Beer & Cider

Are brands re-discovering ‘visual authenticity?’

Nordur Salt Crafted Packaging

I’ve written frequently on the subject of so-called ‘craft’ brands springing up everywhere. According to packaging design website The Dieline, such brands are harnessing a trend towards ‘visual authenticity’ in their design language. The Dieline’s founder Andrew Gibbs coined this term recently and defined it as: ‘a real, trusted, human connection to the products and…

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7 ways that packaging reaches a man's heart

Kiehl's Fathers day shop window display

It will soon be ‘Father’s Day’ again, that time of year when kids and adults alike are forced by the marketing machine of the greeting card and gift industry to buy something for their Dad. This means that the shops and the internet are stuffed to the gunnels (look it up) with products that are…

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Is craft beer changing the codes of branding?

Five years ago I coined the term ‘the little guy’ to define an important shift in branding. Typified by innocent, this term referred to the phenomenon of brands who re-established the connection, severed perhaps a century ago, between producer and customer. Fuelled by the explosion of choice facilitated by the internet, and the explosion of…

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The power of lettres

Several Cider Brands on a Supermarket Shelf

Logos are not words, they are symbols. The combination of the word and its meaning, exactly how it is written, and how you choose to frame it, is usually the most powerful signal a brand can send. But why stop there? Too many packs consist of a tired formula: Logo, descriptor and product shot in…

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Medieval qualities

According to Wikipedia (a dangerous way to assert anything factual), there are only 10 beers in the world allowed to call themselves Trappist. Such a designation is subject to strict rules, like being brewed within the walls of a Trappist monastery, and not being created for profit. Two brands on this supermarket shelf qualify, but…

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Propagandist art

As a regular drinker of these superb beers I’ve become used to the fact that their design codes chewed up the rules of the market and spat them in the bin. But to many people browsing the beer aisle, they probably look like alien invaders. Examples of such semiotic brilliance are rare, and their power…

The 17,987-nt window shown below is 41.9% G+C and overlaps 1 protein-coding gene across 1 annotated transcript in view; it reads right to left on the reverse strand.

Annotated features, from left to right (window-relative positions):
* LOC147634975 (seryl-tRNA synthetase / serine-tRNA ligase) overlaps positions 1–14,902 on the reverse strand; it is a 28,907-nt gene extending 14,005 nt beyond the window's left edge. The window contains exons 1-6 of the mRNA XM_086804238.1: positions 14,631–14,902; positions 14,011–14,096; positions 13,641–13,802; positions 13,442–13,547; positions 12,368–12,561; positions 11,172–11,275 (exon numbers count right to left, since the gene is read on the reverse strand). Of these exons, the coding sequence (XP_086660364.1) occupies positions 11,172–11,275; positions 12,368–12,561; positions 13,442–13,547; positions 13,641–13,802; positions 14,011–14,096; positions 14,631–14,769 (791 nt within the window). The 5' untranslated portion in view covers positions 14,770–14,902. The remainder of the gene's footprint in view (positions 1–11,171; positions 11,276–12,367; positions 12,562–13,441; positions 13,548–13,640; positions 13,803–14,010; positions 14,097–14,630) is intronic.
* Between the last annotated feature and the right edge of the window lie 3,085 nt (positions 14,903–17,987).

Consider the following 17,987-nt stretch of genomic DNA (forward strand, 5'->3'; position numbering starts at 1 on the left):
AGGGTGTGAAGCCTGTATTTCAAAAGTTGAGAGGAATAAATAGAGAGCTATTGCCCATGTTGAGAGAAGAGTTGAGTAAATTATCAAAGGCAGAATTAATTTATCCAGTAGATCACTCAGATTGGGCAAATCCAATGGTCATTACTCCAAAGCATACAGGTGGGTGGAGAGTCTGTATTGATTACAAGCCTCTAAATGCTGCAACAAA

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Iconic or plain?

Beer on a Greek Supermarket Shelf

Guinness has been perfecting the art of reductionism for many years, so this latest manifestation simply tweaks a successful formula: presenting a tasteful product in an iconic glass. Local beer Keo is new to this particular game, and has elected to ditch its beer label ‘furniture’ like the crest and what I always thought was…

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Less colour, more craft

Brouwerij 't IJ Beer Bottles on Shelf

This charming independent brewery started life in one of Amsterdam’s last remaining windmills, but wisely decided against employing its home as a symbol and went for an Ostrich (with egg) instead. It’s a long story but something to do with the similar sound of ‘Ij’ and ‘Ei’ – ask a Dutch person. I must admit…

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King, or Jack of all beers?

According to this highly informative blog, about 93% of America’s beer is produced by 2% of its breweries, and here’s a couple of the best known mega-brands behind those statistics. Trends in the beer market however are strongly in favour of the little guys (microbrewers), who grew 13% in a declining market last year. To…

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Finding the ‘authentic’ theme in powerpoint

Beer Packs on a Supermarket Shelf

Speaking of microbrewers as we were above, outlets like Whole Foods are natural allies and promote the sector strongly. As Thompson Dawson’s article points out, the design language here ‘celebrates the uniqueness of their approach to brewing with highly expressive, sometimes even hand-drawn labels’. There were indeed some fine examples of this on display, though…

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